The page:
Here is the actual wording from the TIF document confirming the money will be used to pay off bonds:
As for “money taken out of government coffers,” that wasn’t what Tucker, or anybody, said regarding the TIF. It’s commonly understood that the front-end money is coming from junk bonds — the ones that come with a high risk to investors, without the developer being held accountable if the project fails. But where the money was taken from “government coffers” is the City of Williamstown paying $175,000 toward the purchase of Ark Encounter’s land parcel, $19,000 toward a real estate agent fee, and selling 98 acres of land to Answers in Genesis for $1.
Back to Ham:
When the commentator says that a “boatload” of money is going back to the Ark through the TIF, we must point out that it is ultimately offset by the great amount of money that the Ark will pour into the community. That’s why incentives like these are offered, and yet the Newsweek commentator somehow thinks this was nefarious for us to pursue and must be exposed. And why has this commentator singled us out about TIFs and not other projects in TIF districts?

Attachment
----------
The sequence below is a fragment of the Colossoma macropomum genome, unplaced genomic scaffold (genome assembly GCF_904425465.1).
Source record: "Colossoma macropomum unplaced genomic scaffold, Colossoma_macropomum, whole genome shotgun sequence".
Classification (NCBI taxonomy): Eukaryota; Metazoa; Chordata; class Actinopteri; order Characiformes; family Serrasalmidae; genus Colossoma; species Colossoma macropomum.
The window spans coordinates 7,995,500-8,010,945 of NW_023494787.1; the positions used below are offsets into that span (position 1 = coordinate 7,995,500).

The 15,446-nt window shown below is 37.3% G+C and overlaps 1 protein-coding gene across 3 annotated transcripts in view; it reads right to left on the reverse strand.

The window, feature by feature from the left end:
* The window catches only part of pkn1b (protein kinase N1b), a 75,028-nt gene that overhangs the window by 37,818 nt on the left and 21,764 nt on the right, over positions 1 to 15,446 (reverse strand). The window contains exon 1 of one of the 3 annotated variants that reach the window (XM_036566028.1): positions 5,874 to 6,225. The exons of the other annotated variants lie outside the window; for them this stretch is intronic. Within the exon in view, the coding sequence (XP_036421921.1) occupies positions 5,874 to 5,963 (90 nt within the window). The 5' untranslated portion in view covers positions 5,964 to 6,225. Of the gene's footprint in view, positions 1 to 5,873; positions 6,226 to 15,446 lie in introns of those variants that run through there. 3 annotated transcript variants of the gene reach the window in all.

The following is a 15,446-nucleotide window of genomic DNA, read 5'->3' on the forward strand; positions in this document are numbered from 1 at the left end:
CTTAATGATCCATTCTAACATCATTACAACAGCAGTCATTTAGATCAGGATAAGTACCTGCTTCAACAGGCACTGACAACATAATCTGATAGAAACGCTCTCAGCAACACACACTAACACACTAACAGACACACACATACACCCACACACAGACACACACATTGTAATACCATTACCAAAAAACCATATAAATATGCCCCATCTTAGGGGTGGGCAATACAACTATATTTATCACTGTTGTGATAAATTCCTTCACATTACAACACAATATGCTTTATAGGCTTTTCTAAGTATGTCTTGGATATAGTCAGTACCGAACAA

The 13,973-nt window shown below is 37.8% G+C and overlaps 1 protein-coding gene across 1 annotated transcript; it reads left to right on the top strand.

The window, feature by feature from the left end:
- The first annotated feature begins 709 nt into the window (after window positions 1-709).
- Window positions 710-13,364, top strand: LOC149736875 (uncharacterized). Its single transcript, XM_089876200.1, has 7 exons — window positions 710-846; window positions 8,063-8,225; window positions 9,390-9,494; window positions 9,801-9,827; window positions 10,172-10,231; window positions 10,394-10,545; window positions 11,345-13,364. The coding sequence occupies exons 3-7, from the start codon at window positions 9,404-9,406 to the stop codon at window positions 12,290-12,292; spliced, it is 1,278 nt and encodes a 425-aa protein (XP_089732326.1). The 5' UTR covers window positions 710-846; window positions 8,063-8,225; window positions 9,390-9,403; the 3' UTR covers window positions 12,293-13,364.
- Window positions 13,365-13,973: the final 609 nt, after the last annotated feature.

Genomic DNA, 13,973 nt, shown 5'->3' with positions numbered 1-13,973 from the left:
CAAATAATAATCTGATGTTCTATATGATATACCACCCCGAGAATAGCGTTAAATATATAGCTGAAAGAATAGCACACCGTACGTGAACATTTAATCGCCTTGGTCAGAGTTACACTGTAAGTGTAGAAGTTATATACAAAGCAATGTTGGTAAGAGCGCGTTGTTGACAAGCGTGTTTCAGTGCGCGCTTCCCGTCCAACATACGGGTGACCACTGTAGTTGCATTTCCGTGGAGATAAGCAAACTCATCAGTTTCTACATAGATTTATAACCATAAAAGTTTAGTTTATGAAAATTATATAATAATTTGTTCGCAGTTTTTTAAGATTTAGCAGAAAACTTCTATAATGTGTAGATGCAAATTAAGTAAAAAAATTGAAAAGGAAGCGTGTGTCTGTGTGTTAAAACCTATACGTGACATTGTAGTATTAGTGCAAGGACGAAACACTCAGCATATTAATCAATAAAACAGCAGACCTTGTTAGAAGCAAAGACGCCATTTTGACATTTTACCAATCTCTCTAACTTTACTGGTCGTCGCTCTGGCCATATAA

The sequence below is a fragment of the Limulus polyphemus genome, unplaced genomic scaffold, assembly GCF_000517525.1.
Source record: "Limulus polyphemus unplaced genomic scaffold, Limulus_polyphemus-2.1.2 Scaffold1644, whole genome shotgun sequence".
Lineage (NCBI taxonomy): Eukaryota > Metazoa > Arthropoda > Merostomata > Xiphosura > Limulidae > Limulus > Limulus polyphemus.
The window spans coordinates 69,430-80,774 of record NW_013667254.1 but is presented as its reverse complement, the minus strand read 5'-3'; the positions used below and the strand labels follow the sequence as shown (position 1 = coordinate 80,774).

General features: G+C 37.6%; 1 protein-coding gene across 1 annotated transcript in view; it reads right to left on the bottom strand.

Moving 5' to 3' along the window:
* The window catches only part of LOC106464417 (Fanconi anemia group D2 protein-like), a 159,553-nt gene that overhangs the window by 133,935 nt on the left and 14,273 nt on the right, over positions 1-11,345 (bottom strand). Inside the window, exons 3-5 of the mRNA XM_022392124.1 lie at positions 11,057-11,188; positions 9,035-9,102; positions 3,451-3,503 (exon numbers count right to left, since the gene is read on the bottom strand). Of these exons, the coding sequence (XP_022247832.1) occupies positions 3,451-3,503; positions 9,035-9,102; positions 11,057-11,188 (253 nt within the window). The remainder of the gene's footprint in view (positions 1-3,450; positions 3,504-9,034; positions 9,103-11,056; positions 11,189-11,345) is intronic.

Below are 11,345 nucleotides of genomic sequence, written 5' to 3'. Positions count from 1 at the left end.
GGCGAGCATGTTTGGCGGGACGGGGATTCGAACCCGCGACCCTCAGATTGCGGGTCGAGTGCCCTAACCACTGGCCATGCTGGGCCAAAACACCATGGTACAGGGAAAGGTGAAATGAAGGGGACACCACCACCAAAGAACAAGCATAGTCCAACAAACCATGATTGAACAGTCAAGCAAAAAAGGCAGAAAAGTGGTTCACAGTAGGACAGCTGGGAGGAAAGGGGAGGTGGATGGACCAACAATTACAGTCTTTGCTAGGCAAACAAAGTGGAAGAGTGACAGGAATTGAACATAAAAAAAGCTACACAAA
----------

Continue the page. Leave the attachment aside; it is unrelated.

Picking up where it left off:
Just look at the trends. For example, attendance at the Creation Museum has been declining yearly. And according to Answers in Genesis’ 2013 tax returns (ending in the 2014 fiscal year), the company is reporting losses in the millions. By the Creation Museum’s seventh year of operation, expenses were $8.1 million while revenue was $4.9 million. What keeps AiG afloat are donations and publication sales — not the attractions. These are the red flags that should matter to the citizen taxpayers when it involves their money since Ham’s sales pitch seeks to build this city out of the dirt but may ultimately leave it in worse shape, liability-free.